Veterinary census will help define economic needs

Participate in AVMA Surveys

A census measuring the economic health of the veterinary profession is underway and will provide data to help define and bolster AVMA strategies for improving veterinary employment.

The survey, called the AVMA Census of Veterinarians, offers insight into veterinary pay, unemployment and underemployment, all of which are key indicators that our economists look to in analyzing the veterinary employment market. We report the survey results in our annual AVMA Report on the Market for Veterinarians, and use them to build and maintain tools such as the AVMA Veterinary Salary Calculator, which helps both individual veterinarians and employers benchmark veterinary income levels. We also rely on this and other survey data to inform our advocacy work on behalf of veterinarians at both the federal and state level.

All of these efforts, of course, are only as good as the data on which they’re built. That means it’s vital that all AVMA members who are asked to participate in the survey take the time to answer the questions as completely and precisely as possible. We know that your time is valuable, so we only ask a small portion of you to take part in any given survey. Because of this, your answers carry extra weight; we’re relying on you to provide this important information.

Emails went out on Feb. 22 to AVMA members who were selected to take part in the 2018 AVMA Census of Veterinarians. If you’re not certain whether you were among this group, please check your email inbox and fill out the survey questionnaire if you received it. The survey applies to all veterinarians, not only those in private practice, nor even only those who are currently employed. It includes retired veterinarians, those who are currently not working, and veterinarians in all types of jobs, including industry and government. If we sent you an invitation to participate in the census, we really do need your response!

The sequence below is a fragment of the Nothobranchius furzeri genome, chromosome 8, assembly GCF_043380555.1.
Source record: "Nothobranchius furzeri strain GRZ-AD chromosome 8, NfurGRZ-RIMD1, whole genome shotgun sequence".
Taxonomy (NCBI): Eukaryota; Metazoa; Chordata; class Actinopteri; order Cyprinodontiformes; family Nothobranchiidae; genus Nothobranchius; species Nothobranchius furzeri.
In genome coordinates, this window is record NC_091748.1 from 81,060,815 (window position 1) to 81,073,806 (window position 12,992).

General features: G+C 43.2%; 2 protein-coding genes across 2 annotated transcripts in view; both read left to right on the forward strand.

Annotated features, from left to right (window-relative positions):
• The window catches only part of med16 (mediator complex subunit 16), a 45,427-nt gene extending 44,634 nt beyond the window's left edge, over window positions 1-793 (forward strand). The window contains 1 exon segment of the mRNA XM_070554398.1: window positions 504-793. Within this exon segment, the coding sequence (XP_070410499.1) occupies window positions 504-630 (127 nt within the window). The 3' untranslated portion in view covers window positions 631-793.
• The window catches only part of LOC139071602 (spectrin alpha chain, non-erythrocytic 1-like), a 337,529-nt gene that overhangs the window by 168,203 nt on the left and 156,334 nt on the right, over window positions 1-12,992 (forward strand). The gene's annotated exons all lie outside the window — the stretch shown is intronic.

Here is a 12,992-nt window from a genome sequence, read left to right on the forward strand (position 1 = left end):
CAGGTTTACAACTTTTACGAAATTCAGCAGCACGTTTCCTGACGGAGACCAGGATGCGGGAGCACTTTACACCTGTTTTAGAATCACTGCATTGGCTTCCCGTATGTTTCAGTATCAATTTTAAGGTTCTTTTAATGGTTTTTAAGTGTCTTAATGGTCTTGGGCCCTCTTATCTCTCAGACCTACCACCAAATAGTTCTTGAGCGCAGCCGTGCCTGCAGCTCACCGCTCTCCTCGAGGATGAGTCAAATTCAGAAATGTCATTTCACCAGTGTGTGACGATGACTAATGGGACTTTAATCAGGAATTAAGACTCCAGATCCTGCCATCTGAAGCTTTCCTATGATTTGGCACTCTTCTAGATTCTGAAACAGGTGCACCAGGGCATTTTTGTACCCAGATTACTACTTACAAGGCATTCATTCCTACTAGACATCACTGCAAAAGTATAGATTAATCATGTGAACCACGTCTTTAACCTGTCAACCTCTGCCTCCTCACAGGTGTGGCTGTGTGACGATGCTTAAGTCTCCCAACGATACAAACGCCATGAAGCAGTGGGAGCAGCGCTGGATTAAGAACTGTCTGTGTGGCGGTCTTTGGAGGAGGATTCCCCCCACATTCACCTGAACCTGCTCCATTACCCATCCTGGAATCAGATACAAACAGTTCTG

The AVMA’s goal is to support and enhance your professional success, and research tools such as the AVMA Census of Veterinarians are critical to that work. We serve as your voice in policymaking, provide services and tools to help you succeed in your job and thrive personally, and advance public understanding of the vital work that veterinarians do. To do this, we need an in-depth understanding of your individual experiences as veterinary professionals. Your involvement is essential.

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